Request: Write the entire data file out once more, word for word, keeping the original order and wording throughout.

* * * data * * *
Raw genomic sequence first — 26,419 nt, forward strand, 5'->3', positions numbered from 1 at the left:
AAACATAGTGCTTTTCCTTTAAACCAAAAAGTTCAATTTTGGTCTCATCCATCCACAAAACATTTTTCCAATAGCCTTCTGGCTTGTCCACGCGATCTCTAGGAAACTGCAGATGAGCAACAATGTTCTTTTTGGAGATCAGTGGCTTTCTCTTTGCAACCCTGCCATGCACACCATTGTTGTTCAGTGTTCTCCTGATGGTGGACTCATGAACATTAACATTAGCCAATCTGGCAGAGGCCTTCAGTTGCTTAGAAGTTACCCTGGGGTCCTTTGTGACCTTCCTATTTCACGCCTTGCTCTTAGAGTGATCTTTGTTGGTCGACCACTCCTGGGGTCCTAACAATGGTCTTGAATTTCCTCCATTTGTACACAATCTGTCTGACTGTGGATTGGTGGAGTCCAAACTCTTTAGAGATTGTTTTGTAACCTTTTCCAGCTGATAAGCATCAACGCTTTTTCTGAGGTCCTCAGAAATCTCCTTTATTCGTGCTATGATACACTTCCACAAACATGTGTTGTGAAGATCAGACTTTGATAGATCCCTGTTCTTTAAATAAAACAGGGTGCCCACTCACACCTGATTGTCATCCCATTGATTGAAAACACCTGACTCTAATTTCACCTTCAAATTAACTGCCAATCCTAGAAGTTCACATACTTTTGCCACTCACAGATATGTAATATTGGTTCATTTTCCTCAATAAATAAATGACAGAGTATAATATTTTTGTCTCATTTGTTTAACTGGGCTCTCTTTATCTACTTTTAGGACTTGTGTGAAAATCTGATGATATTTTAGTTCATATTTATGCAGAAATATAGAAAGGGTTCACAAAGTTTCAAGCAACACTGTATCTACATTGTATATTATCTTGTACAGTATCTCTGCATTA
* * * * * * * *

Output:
Raw genomic sequence first — 26,419 nt, forward strand, 5'->3', positions numbered from 1 at the left:
AAACATAGTGCTTTTCCTTTAAACCAAAAAGTTCAATTTTGGTCTCATCCATCCACAAAACATTTTTCCAATAGCCTTCTGGCTTGTCCACGCGATCTCTAGGAAACTGCAGATGAGCAACAATGTTCTTTTTGGAGATCAGTGGCTTTCTCTTTGCAACCCTGCCATGCACACCATTGTTGTTCAGTGTTCTCCTGATGGTGGACTCATGAACATTAACATTAGCCAATCTGGCAGAGGCCTTCAGTTGCTTAGAAGTTACCCTGGGGTCCTTTGTGACCTTCCTATTTCACGCCTTGCTCTTAGAGTGATCTTTGTTGGTCGACCACTCCTGGGGTCCTAACAATGGTCTTGAATTTCCTCCATTTGTACACAATCTGTCTGACTGTGGATTGGTGGAGTCCAAACTCTTTAGAGATTGTTTTGTAACCTTTTCCAGCTGATAAGCATCAACGCTTTTTCTGAGGTCCTCAGAAATCTCCTTTATTCGTGCTATGATACACTTCCACAAACATGTGTTGTGAAGATCAGACTTTGATAGATCCCTGTTCTTTAAATAAAACAGGGTGCCCACTCACACCTGATTGTCATCCCATTGATTGAAAACACCTGACTCTAATTTCACCTTCAAATTAACTGCCAATCCTAGAAGTTCACATACTTTTGCCACTCACAGATATGTAATATTGGTTCATTTTCCTCAATAAATAAATGACAGAGTATAATATTTTTGTCTCATTTGTTTAACTGGGCTCTCTTTATCTACTTTTAGGACTTGTGTGAAAATCTGATGATATTTTAGTTCATATTTATGCAGAAATATAGAAAGGGTTCACAAAGTTTCAAGCAACACTGTATCTACATTGTATATTATCTTGTACAGTATCTCTGCATTA